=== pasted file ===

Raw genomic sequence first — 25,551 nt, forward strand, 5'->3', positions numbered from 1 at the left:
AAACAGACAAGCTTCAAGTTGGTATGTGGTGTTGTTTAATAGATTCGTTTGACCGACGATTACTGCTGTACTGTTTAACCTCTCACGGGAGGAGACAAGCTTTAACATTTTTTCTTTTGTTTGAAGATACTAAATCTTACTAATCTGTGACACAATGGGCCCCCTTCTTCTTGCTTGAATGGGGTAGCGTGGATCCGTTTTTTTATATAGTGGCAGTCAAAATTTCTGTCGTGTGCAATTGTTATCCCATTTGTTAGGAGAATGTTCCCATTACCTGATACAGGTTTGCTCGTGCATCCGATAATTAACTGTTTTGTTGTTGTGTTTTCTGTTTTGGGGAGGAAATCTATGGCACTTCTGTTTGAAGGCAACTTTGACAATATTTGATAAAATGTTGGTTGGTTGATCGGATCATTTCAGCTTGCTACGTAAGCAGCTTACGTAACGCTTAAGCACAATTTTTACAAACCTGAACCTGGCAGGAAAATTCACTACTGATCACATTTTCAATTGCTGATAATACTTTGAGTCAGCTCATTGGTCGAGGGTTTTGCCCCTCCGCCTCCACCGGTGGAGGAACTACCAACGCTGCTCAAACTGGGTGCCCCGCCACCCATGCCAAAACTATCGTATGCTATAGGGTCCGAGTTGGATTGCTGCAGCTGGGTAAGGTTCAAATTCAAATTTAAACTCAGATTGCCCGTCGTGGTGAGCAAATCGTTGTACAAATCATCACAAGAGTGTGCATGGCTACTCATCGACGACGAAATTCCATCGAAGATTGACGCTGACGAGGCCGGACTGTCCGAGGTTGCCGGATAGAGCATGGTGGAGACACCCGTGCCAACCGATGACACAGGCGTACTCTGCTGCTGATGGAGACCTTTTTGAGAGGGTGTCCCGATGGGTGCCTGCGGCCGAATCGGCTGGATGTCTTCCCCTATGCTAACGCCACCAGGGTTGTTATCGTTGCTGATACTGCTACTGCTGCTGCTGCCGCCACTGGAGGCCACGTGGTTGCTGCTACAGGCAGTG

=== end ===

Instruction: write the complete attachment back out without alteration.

Raw genomic sequence first — 25,551 nt, forward strand, 5'->3', positions numbered from 1 at the left:
AAACAGACAAGCTTCAAGTTGGTATGTGGTGTTGTTTAATAGATTCGTTTGACCGACGATTACTGCTGTACTGTTTAACCTCTCACGGGAGGAGACAAGCTTTAACATTTTTTCTTTTGTTTGAAGATACTAAATCTTACTAATCTGTGACACAATGGGCCCCCTTCTTCTTGCTTGAATGGGGTAGCGTGGATCCGTTTTTTTATATAGTGGCAGTCAAAATTTCTGTCGTGTGCAATTGTTATCCCATTTGTTAGGAGAATGTTCCCATTACCTGATACAGGTTTGCTCGTGCATCCGATAATTAACTGTTTTGTTGTTGTGTTTTCTGTTTTGGGGAGGAAATCTATGGCACTTCTGTTTGAAGGCAACTTTGACAATATTTGATAAAATGTTGGTTGGTTGATCGGATCATTTCAGCTTGCTACGTAAGCAGCTTACGTAACGCTTAAGCACAATTTTTACAAACCTGAACCTGGCAGGAAAATTCACTACTGATCACATTTTCAATTGCTGATAATACTTTGAGTCAGCTCATTGGTCGAGGGTTTTGCCCCTCCGCCTCCACCGGTGGAGGAACTACCAACGCTGCTCAAACTGGGTGCCCCGCCACCCATGCCAAAACTATCGTATGCTATAGGGTCCGAGTTGGATTGCTGCAGCTGGGTAAGGTTCAAATTCAAATTTAAACTCAGATTGCCCGTCGTGGTGAGCAAATCGTTGTACAAATCATCACAAGAGTGTGCATGGCTACTCATCGACGACGAAATTCCATCGAAGATTGACGCTGACGAGGCCGGACTGTCCGAGGTTGCCGGATAGAGCATGGTGGAGACACCCGTGCCAACCGATGACACAGGCGTACTCTGCTGCTGATGGAGACCTTTTTGAGAGGGTGTCCCGATGGGTGCCTGCGGCCGAATCGGCTGGATGTCTTCCCCTATGCTAACGCCACCAGGGTTGTTATCGTTGCTGATACTGCTACTGCTGCTGCTGCCGCCACTGGAGGCCACGTGGTTGCTGCTACAGGCAGTG